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In Pictures: Brighton Festival 2016
The 50th Brighton Festival is almost over, so we're taking a look back at the pictures from some of the shows and events we've loved the most.
Picking out these images put a grin on our faces, and we hope it makes you smile too!
Why not have a look through some more photos from this year's festival and re-live something special?
Photo credits: Victor Frankowski, Adam Weatherley, John Hunter
In Pictures: Week 2
The second week of Brighton Festival 2016 saw two performances from our Guest Director Laurie Anderson: the spellbinding Song Conversation, where she performed with fellow musician-composers Nik Bärtsch and Eivind Aarset, and Slideshow, a sometimes humorous, sometimes poignant journey touching on projects, memories and adventures from her past.
On top of this, there were blockbuster performances from Duke Garwood and Haçienda Classical, Children's Laureate Chris Riddell answering questions and illustrating the answers live, the sonically spiritual Lou Reed Drones, and much more besides.
Find out what's going on in the third and final week of Brighton Festival 2016.
Photo credits Adam Weatherley, Vic Frankowski
In Pictures: For the Love of Dogs
Last month we launched a competition inspired by our Guest Director Laurie Anderson's canine concert Music For Dogs and her new film Heart of a Dog.
We asked you to send in photos of your dogs and tell us a bit about them, so we could pick 50 to be immortalised in a mural. We were touched and delighted by the stories we received, and it was pretty tough to pick just 50 for the wall.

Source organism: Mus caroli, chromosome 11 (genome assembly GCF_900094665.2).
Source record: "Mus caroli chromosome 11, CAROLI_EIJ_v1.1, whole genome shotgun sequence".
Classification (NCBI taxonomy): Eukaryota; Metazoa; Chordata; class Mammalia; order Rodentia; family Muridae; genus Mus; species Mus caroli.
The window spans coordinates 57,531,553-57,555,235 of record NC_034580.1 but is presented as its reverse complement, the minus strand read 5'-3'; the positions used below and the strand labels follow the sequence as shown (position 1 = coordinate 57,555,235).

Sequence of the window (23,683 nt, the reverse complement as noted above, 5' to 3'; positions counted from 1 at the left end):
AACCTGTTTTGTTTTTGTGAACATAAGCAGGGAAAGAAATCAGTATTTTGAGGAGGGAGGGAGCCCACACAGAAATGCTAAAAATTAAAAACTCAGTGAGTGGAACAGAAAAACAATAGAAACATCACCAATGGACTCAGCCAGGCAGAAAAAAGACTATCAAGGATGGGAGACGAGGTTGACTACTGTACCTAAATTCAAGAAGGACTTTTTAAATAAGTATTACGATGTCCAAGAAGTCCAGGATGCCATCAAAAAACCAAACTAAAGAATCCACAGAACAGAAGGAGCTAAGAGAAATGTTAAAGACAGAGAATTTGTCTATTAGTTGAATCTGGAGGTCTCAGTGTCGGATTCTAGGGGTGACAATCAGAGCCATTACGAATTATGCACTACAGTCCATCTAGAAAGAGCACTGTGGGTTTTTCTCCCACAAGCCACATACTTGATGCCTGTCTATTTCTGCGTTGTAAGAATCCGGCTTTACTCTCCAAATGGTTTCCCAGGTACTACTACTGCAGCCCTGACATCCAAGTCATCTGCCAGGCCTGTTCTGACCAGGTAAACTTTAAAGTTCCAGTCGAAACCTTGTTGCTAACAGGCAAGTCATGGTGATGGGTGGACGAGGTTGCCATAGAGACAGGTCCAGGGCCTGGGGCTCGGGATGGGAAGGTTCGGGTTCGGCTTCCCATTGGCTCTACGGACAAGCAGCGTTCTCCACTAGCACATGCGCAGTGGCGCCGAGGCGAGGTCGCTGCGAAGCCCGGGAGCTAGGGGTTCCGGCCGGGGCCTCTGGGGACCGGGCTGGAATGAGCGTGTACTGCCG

On Sat 14 May all the winning dogs had been painted and we invited dog and owner alike to come and see the mural.
The dogs’ owners were delighted. One said, ‘I’m just a dog fan...for Stanley to be immortalised in the North Laine – I’m so proud!’
Another said, ‘I think it’s fantastic – he’s famous! We came to live in Brighton about two years ago…and the idea that our dog is now on a mural feels like we’ve finally arrived and been fully accepted into the city. It’s the happiest thing!’
Big thanks to Sinna One for creating such a fantastic piece! You can see it yourself in Kensington Street in Brighton's North Laine or check out some pictures of the piece in progress and the grand opening!
Photo credit: Vic Frankowski.
In Pictures: Music For Dogs
Brighton Festival plays host to the UK premiere of Laurie Anderson's unique concert for dogs this week.
Brighton Festival played host to Guest Director Laurie Anderson’s Music for Dogs this week – a pair of concerts specially designed for the canine ear. Around 400 dogs were in attendance accompanied by their human counterparts at BOAT (Brighton Open Air Theatre).
This was the UK premiere of Music For Dogs following performances at Sydney Opera House, and again in New York’s Times Square earlier this year which made headlines around the world. The idea was initially prompted by a backstage conversation with cellist Yo-Yo Ma in which Laurie mused: 'Wouldn’t it be great if you’re playing a concert and you look out and everyone’s a dog?'
Here is a selection of photographs from the evening.
Photo credit Vic Frankowski
In Pictures: Week 1
Brighton Festival 2016 kicked off in grand sunny style with the Children's Parade (click to see more photos) on Saturday, and we've been celebrating since then!
Here are a few photos from the first week, from the touching Portraits in Motion to a very special canine concert in Music For Dogs.
Photos by Vic Frankowski, Tom Oldham, John Hunter and Adam Weatherley.
Festival Hot Seat... Song Conversation
Our Guest Director Laurie Anderson is bringing Song Conversation to Brighton Festival, a free-wheeling collaboration with musician-composers Nik Bärtsch and Eivind Aarset. In this Festival Hot Seat Nik and Eivind tell us about the show and how they came to work with Laurie Anderson